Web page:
“to be follow ways to be a better leader”

Those who had observed Nelson Mandela closely said he always carried himself as someone who was born to lead, who knew the meaning of leadership. As an icon of freedom and the most vivid example of the power of forgiveness and reconciliation, he displayed a conspicuous sense of dignity and humanity that nothing in 27 years of imprisonment had been capable of destroying. As an activist and a guerrilla leader he challenged the apartheid state and was prepared to die for the ideal of a democratic and free society in which all people live together in harmony and with equal opportunities. In 1994 he led the African National Congress into government in South Africa.

Become passionate. Would you look to someone for guidance and leadership if they did not truly care about the goals of the group? Of course not! Great leaders are not just focused on getting group members to finish tasks; they have a genuine passion and enthusiasm for the projects they work on. Start by thinking of different ways that you can express your passion. Let people know that you care about their progress. When one person shares something with the rest of the group, be sure to tell them how much you appreciate such contributions.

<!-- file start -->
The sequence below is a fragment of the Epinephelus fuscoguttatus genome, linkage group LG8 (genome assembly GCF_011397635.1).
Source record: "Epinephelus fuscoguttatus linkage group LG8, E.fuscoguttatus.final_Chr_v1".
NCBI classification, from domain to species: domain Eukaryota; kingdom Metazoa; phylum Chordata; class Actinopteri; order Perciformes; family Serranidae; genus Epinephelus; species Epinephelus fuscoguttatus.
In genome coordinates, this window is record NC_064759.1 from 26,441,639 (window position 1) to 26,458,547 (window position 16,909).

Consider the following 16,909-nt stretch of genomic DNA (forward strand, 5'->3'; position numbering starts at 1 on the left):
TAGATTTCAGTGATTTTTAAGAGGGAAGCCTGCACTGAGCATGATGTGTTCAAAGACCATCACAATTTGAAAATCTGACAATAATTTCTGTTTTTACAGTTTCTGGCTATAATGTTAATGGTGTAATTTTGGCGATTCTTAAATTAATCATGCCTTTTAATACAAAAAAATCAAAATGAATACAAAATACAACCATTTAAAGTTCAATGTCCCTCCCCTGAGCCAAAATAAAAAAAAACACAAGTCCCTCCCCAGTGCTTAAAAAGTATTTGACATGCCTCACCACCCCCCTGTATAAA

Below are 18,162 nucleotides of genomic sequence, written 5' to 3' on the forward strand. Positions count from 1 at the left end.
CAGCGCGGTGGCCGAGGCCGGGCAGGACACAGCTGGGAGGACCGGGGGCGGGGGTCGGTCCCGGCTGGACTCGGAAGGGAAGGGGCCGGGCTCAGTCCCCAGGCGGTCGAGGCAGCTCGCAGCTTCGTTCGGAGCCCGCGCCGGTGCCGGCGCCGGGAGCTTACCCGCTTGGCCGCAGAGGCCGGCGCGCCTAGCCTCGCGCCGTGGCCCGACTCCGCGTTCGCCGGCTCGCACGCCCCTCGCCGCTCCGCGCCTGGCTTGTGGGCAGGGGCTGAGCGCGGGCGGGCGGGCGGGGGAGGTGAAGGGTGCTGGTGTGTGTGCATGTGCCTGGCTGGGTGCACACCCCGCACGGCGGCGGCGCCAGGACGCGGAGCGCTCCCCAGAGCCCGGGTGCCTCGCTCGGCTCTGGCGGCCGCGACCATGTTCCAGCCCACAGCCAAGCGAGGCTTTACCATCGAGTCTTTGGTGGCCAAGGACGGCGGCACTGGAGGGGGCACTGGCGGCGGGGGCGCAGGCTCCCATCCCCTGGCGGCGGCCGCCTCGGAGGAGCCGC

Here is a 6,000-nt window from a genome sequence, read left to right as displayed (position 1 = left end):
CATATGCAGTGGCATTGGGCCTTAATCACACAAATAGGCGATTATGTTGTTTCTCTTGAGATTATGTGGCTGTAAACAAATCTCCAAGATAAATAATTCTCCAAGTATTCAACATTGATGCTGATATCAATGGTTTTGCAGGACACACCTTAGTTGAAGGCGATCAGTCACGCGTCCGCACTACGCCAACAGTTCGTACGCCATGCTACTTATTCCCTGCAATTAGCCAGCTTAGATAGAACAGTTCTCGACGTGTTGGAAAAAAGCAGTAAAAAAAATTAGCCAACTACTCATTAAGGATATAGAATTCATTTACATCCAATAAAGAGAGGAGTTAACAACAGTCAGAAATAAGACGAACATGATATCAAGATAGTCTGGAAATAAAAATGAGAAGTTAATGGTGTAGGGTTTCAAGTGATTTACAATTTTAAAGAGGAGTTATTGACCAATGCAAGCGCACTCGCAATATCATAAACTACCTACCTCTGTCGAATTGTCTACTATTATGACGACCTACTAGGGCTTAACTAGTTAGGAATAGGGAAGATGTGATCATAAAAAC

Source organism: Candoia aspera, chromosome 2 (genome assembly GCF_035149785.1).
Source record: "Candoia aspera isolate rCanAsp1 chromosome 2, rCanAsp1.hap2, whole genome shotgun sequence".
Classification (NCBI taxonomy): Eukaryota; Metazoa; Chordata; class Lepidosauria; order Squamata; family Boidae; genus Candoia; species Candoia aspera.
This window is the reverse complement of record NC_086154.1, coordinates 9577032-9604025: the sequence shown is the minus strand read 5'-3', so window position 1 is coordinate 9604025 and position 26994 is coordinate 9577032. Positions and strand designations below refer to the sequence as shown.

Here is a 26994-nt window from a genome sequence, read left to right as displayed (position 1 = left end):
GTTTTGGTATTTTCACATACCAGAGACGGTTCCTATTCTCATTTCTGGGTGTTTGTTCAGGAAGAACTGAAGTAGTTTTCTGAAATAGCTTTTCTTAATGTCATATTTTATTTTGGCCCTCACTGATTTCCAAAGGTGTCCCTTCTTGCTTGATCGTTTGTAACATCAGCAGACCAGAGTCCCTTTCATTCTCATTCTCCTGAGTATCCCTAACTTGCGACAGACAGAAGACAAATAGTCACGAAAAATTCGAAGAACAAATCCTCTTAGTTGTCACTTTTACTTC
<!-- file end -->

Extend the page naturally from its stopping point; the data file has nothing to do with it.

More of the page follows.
As we will see in understanding the meaning of success both in business and in life, a true “business owner” is one who does not need to be a part of the day-to-day operations in order for the business to run and stay profitable. The classic book “The E-Myth” is a great story of how many try (and fail) at running a business all by themselves. Instead, you need to take those leadership skills and motivate others to take their own specific skillsets and apply them together as a team for the greater good of the company. This doesn’t just include employees, but also includes knowing who to shake hands with, how to create strategic partnerships, and how to use that leverage we previously discussed to convince others to have an interest in your venture. And once you reach a certain level of success, it will be an even greater feeling when you get to share it with all who helped make it possible.

Our CEO is very, very visionary and everyone absolutely bought into the vision he had of transforming this business, and I think there is a really great level of awareness right down to colleague level.